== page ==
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Dec 2 (Reuters) - Brazil’s Vale SA is considering listing part of its global base metals business in Toronto and London, according to multiple sources with knowledge of the plan, as the miner looks to fund capital projects amid a collapse in iron ore prices.
The sources, who asked not to be named because they have not been authorized to discuss the matter publicly, said Vale, the world’s top iron ore producer, is likely to retain a majority interest in the new entity if it proceeds with the plan.
Vale could outline the broad details of the plan for Toronto and London as early as Tuesday at an investor day event in New York, said one source. The event at the New York Stock Exchange will be webcast.
A second source said Vale will mention the possibility of an initial public offering in those markets at the investor day, but added plans are preliminary and will be deliberated on in the next few weeks.
A third source said there have been significant discussion inside Vale about listing the base metals assets, as they have fared better than the iron ore business due to steadier prices.
Another source said an update for investors on this plan is set to come shortly and that Vale has had it on the back burner since 2009.
A Vale spokeswoman in Brazil declined to comment.
Vale Chief Executive Officer Murilo Ferreira is the former head of the company’s base metal assets, headquartered in Toronto. Vale recently named Jennifer Maki, a longtime Vale finance executive, as head of its base metals arm in Canada. She is the first Canadian to head the business and replaces Peter Poppinga, who moved back to Brazil to head Vale’s iron ore business.
Vale’s iron ore business contributed 62 percent of the company’s gross revenue in the third quarter. Outside of iron ore, Vale’s global asset portfolio includes nickel assets in Canada, Indonesia and New Caledonia, coal mines in Australia and Mozambique as well as copper projects in Canada, Brazil and Zambia.
Prices for iron ore have fallen by half this year to five-year lows below $70 a tonne as Vale and rival mining behemoths Rio Tinto and BHP Billiton cranked up output at a time when demand from China, the steelmaking ingredient’s chief customer, has waned.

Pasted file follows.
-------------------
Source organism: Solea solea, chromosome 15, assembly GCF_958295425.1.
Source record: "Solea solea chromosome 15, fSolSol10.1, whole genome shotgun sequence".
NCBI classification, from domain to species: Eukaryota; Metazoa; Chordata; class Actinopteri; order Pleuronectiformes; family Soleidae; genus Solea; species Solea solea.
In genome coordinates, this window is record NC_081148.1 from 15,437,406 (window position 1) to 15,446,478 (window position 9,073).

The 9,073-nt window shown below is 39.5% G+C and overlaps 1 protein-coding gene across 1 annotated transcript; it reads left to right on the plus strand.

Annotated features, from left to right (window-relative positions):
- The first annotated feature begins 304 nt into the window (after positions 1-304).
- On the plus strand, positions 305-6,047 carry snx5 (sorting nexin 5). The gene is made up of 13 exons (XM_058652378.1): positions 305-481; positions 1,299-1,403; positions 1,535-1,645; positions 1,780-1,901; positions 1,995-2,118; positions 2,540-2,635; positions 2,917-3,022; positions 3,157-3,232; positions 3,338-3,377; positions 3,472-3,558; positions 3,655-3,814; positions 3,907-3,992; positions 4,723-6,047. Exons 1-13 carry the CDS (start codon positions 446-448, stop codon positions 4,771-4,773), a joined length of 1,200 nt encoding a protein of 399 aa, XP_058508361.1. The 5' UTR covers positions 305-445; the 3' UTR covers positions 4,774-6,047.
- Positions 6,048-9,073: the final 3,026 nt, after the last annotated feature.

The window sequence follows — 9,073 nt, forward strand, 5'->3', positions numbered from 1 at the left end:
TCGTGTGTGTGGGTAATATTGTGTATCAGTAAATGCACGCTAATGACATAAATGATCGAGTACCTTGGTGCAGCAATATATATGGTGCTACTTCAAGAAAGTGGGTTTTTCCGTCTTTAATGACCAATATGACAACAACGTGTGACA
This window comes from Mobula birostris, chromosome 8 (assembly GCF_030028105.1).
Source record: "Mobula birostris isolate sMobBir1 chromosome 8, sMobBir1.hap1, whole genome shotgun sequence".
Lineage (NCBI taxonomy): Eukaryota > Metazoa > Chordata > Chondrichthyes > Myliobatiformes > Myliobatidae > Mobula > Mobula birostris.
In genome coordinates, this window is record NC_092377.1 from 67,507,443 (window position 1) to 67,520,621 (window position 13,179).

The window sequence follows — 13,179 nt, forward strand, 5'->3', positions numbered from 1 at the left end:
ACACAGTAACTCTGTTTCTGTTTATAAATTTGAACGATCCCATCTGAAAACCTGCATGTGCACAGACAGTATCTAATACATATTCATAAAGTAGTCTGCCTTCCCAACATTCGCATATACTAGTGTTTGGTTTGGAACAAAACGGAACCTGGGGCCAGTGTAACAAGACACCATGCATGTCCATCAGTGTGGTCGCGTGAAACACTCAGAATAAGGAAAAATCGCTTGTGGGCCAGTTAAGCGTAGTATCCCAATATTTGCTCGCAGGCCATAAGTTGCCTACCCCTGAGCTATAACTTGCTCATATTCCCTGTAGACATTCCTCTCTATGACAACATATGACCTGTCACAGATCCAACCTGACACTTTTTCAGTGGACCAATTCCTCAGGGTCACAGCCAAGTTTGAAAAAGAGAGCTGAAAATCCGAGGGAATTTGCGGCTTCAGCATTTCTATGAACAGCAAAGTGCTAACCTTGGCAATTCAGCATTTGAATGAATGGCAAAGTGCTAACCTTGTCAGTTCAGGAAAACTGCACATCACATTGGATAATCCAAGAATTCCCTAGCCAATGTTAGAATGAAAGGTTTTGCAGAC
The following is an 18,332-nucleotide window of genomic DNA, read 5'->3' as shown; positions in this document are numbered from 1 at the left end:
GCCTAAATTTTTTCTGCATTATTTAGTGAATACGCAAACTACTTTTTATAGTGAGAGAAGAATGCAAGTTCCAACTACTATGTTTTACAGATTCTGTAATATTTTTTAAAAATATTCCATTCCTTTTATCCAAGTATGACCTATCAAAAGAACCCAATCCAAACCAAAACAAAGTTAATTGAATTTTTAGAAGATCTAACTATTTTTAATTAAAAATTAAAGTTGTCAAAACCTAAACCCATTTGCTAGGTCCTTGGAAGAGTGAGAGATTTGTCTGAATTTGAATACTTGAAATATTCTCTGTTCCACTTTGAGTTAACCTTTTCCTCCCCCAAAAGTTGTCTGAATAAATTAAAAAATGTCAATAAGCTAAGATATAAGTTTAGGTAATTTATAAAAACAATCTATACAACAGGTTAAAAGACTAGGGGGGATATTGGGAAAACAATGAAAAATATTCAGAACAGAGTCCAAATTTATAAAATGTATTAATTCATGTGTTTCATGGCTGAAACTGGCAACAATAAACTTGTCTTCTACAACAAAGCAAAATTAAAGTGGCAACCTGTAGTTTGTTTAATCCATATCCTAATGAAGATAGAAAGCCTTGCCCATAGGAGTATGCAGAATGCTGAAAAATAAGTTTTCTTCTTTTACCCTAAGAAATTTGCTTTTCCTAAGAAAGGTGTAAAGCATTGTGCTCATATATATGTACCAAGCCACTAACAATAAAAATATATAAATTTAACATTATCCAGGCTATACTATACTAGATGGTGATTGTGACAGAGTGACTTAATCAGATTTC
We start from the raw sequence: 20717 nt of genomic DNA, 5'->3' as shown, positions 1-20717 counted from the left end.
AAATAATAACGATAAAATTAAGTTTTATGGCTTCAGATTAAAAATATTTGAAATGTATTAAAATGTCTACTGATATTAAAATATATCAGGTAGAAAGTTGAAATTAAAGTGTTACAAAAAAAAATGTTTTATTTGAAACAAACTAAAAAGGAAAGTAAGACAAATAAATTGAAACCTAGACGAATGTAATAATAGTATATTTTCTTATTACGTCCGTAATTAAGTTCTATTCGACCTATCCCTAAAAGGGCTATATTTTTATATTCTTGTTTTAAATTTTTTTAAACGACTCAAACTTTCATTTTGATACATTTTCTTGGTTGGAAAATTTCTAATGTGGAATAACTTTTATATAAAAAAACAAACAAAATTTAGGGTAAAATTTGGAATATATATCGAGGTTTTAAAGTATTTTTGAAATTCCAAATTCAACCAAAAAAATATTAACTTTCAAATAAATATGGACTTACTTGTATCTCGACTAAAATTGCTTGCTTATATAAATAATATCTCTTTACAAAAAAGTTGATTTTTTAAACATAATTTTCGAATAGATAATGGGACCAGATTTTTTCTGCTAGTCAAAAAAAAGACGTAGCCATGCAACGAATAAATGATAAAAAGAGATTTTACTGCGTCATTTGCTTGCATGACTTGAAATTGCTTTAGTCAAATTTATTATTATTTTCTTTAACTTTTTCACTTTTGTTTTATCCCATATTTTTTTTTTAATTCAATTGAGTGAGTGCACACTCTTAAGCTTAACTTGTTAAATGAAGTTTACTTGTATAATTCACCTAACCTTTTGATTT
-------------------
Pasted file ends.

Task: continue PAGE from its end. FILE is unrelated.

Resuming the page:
UBS has estimated it costs Vale $67 to produce a tonne of iron ore and get it to China, a tight squeeze as the company looks to complete its $20 billion Brazilian iron ore project known as S11D.
Vale has already said it expects to reduce its 2015 capital budget to below an originally anticipated $12.5 billion. But with S11D vital to Vale’s strategy of protecting its iron ore market share and reducing production costs, the company has little room to maneuver and is pressing on with investing in the core venture, the world’s largest iron ore project.
Other industry insiders, who have worked closely with Vale in the past but are not privy to any announcement, said selling a minority interest would make sense in the current environment and enable the miner to raise cash.
JPMorgan analyst Rodolfo Angele said in a note to clients on Monday that investors at the analyst day event will likely be looking for updates on Vale’s Mozambique coal divestiture plans, as well as details on other asset sales and a potential IPO of the base metals division.
“We note that lack of details on any of these measures would likely disappoint the market, but a more definitive action would be seen positively,” said Angele. (Reporting by Nicole Mordant in Vancouver, Euan Rocha in Toronto, Silvia Antonioli in London and Guillermo Parra-Bernal in Sao Paulo; Additional reporting by Stephen Eisenhammer in Rio de Janeiro and Jim Regan and Sonali Paul in Sydney; Editing by Amran Abocar, Alan Raybould and Jeffrey Benkoe)